As more is understood about diseases and the why and how of their effects on people through advances in biomarkers and genomics, personalized medicine becomes a natural result for biomedical science and a natural trajectory for the innovation-based biopharma industry. While the majority of those in attendance at last week’s Personalized Medicine: Impacting Healthcare Conference are deeply immersed in driving this transformation, I was pleased to present the results of a new Tufts CSDD Impact Report that provides the first look at a year-long effort by the Tufts Medical Schools Center for the Study of Drug Development (Tufts CSDD) to measure progress and prospects in the field by means of interviews and a survey of some 20 companies on the front lines of the movement towards personalized medicine. The company sample consisted of 9 top biotech companies with an average market value of $22B and 12 Big Pharma firms with an average market value of $93B.
While many recognized the challenges ahead, considering the current level of scientific knowledge, all believe that eventually a personalized medicine approach will help to streamline the R&D process, tip the benefit/risk ratio in favor of product approval, and provide options that help reduce overall costs and side effects. Confirming firms’ commitment to push ahead, companies increased their investment in personalized medicine by a median of 30% from 2006 to 2010 (even in a “down” economy), and plan to do so again from 2011 to 2015. Structural change follows the funding flow and all companies have experienced some level of “internal paradigm shifts” in order to integrate the concepts of personalized medicine into their development process, but not without disruptive change in the way decision-making occurs and at what levels.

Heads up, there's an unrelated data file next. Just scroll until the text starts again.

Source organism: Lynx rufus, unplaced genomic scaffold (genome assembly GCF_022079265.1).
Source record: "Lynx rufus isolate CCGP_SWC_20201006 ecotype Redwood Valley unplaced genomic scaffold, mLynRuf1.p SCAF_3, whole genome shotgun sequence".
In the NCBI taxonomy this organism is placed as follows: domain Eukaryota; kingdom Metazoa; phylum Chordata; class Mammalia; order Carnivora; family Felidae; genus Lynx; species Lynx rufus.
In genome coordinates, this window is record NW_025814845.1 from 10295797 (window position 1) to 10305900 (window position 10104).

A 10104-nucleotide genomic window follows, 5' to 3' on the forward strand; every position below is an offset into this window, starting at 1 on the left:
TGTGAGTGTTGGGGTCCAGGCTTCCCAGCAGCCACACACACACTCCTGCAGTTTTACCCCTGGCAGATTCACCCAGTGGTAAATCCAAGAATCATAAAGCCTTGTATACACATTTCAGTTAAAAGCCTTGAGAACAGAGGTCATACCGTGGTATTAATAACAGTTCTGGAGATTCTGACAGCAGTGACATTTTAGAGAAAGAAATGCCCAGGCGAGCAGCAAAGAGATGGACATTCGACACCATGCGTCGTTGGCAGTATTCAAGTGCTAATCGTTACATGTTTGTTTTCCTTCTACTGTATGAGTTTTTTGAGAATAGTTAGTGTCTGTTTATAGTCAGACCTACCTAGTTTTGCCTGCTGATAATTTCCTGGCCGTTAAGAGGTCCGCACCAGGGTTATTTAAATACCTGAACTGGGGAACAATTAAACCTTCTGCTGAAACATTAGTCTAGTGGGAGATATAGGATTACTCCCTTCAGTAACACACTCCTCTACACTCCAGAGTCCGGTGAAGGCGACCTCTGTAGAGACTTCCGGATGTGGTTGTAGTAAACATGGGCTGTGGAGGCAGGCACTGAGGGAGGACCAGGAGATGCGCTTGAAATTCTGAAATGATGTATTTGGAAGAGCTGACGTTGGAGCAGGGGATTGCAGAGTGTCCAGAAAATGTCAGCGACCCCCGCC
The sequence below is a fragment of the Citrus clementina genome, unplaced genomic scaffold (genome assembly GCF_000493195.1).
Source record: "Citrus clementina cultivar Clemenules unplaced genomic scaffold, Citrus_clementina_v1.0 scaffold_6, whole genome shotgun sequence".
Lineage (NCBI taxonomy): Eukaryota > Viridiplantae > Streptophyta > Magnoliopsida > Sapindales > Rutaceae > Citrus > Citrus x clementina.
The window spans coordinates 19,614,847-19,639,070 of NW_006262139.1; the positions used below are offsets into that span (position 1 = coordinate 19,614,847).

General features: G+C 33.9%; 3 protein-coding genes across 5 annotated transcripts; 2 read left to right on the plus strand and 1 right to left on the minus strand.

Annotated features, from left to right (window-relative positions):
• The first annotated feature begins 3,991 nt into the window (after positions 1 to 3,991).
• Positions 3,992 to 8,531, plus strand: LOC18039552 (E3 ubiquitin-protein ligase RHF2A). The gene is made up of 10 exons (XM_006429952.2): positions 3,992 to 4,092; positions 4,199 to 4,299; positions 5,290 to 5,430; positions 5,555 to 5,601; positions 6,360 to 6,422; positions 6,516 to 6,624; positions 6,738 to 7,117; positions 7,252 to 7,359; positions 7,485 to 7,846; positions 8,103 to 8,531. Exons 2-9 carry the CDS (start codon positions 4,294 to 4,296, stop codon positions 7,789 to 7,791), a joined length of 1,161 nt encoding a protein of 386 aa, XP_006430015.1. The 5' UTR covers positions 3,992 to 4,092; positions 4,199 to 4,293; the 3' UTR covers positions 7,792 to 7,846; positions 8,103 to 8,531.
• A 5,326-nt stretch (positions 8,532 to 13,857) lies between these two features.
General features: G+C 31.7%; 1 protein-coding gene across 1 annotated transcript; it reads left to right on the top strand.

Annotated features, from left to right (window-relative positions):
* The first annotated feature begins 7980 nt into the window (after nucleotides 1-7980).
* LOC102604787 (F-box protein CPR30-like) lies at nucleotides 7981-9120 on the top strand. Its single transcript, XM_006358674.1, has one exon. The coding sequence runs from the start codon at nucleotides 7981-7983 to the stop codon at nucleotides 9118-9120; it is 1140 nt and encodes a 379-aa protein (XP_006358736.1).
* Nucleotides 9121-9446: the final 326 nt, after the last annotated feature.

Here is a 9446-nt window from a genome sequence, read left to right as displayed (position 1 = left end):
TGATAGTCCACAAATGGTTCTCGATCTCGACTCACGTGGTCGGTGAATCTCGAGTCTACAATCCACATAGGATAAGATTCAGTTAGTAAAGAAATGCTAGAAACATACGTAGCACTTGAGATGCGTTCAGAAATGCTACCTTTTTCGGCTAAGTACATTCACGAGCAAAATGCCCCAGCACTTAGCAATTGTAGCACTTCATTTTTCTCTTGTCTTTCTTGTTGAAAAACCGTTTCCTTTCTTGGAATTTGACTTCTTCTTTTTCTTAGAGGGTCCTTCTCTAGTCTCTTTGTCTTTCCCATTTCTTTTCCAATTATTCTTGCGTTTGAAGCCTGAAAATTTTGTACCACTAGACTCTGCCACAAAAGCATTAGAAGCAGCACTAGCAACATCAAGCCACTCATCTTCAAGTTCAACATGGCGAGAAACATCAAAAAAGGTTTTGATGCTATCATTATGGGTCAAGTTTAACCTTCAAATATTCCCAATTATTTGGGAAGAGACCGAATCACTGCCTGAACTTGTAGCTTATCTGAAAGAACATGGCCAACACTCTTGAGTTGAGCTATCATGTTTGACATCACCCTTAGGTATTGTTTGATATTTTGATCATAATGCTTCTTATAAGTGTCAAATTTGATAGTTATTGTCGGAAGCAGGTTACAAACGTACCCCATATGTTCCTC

Regulatory and reimbursement hurdles loom large among the most immediate challenges affecting the advancement of personalized medicines. Thus, 100% of companies say their discovery strategy involves biomarkers and/or targeted therapies, but having a biomarker was not a requirement to move into clinical development. In fact, the percentage of the pipeline relying on biomarker data decreased as products move downstream, from 60% in preclinical to 50% in early clinical development, and finally 30% in late development. Oncology is much further along with genomic targeting of medicines, but other therapeutic areas ahead of the curve include cardiovascular, central nervous system and immunologic therapies, while in metabolic, virology, and respiratory research, personalized medicine is growing but incipient.
The dichotomy of where the industry is at present from where it needs to be is evident from the fact that while 90% of companies say they are investing in personalized medicine, only 10% of compounds in late clinical development actually have companion diagnostics. Nonetheless, the industry commitment in terms of funding, research collaborations, technology uptake, organizational change and unanimous resolve to push forward could signal that rapid advances are on the horizon.
To read more or purchase the full Tufts Impact Report visit: http://csdd.tufts.edu/reports/description/ir_summaries